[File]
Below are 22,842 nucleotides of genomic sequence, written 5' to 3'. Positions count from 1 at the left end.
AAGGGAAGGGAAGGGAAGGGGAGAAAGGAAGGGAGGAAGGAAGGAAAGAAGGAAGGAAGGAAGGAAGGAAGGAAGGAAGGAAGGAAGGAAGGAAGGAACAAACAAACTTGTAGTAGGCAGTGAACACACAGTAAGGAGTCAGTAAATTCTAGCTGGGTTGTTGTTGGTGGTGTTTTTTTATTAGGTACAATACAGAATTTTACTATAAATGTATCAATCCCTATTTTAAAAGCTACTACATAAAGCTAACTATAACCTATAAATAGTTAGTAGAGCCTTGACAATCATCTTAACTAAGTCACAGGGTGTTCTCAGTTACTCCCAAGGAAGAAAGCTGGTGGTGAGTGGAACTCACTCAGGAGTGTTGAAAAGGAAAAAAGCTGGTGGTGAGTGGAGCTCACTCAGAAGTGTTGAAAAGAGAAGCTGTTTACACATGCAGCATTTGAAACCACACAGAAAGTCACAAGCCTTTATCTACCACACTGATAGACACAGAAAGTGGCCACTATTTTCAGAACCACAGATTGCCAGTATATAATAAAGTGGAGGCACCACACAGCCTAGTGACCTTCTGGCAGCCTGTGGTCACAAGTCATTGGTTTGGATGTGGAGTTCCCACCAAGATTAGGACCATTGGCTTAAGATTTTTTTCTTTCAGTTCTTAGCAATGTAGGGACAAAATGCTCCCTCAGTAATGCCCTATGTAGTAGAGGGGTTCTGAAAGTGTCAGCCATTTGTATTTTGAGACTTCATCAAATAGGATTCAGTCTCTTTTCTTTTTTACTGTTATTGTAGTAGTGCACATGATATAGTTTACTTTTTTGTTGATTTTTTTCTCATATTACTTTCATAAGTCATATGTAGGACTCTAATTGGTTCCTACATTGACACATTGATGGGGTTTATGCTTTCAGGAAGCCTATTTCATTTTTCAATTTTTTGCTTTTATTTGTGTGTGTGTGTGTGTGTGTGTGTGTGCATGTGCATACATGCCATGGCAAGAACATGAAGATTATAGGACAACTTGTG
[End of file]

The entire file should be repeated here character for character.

Below are 22,842 nucleotides of genomic sequence, written 5' to 3'. Positions count from 1 at the left end.
AAGGGAAGGGAAGGGAAGGGGAGAAAGGAAGGGAGGAAGGAAGGAAAGAAGGAAGGAAGGAAGGAAGGAAGGAAGGAAGGAAGGAAGGAAGGAAGGAACAAACAAACTTGTAGTAGGCAGTGAACACACAGTAAGGAGTCAGTAAATTCTAGCTGGGTTGTTGTTGGTGGTGTTTTTTTATTAGGTACAATACAGAATTTTACTATAAATGTATCAATCCCTATTTTAAAAGCTACTACATAAAGCTAACTATAACCTATAAATAGTTAGTAGAGCCTTGACAATCATCTTAACTAAGTCACAGGGTGTTCTCAGTTACTCCCAAGGAAGAAAGCTGGTGGTGAGTGGAACTCACTCAGGAGTGTTGAAAAGGAAAAAAGCTGGTGGTGAGTGGAGCTCACTCAGAAGTGTTGAAAAGAGAAGCTGTTTACACATGCAGCATTTGAAACCACACAGAAAGTCACAAGCCTTTATCTACCACACTGATAGACACAGAAAGTGGCCACTATTTTCAGAACCACAGATTGCCAGTATATAATAAAGTGGAGGCACCACACAGCCTAGTGACCTTCTGGCAGCCTGTGGTCACAAGTCATTGGTTTGGATGTGGAGTTCCCACCAAGATTAGGACCATTGGCTTAAGATTTTTTTCTTTCAGTTCTTAGCAATGTAGGGACAAAATGCTCCCTCAGTAATGCCCTATGTAGTAGAGGGGTTCTGAAAGTGTCAGCCATTTGTATTTTGAGACTTCATCAAATAGGATTCAGTCTCTTTTCTTTTTTACTGTTATTGTAGTAGTGCACATGATATAGTTTACTTTTTTGTTGATTTTTTTCTCATATTACTTTCATAAGTCATATGTAGGACTCTAATTGGTTCCTACATTGACACATTGATGGGGTTTATGCTTTCAGGAAGCCTATTTCATTTTTCAATTTTTTGCTTTTATTTGTGTGTGTGTGTGTGTGTGTGTGTGTGCATGTGCATACATGCCATGGCAAGAACATGAAGATTATAGGACAACTTGTG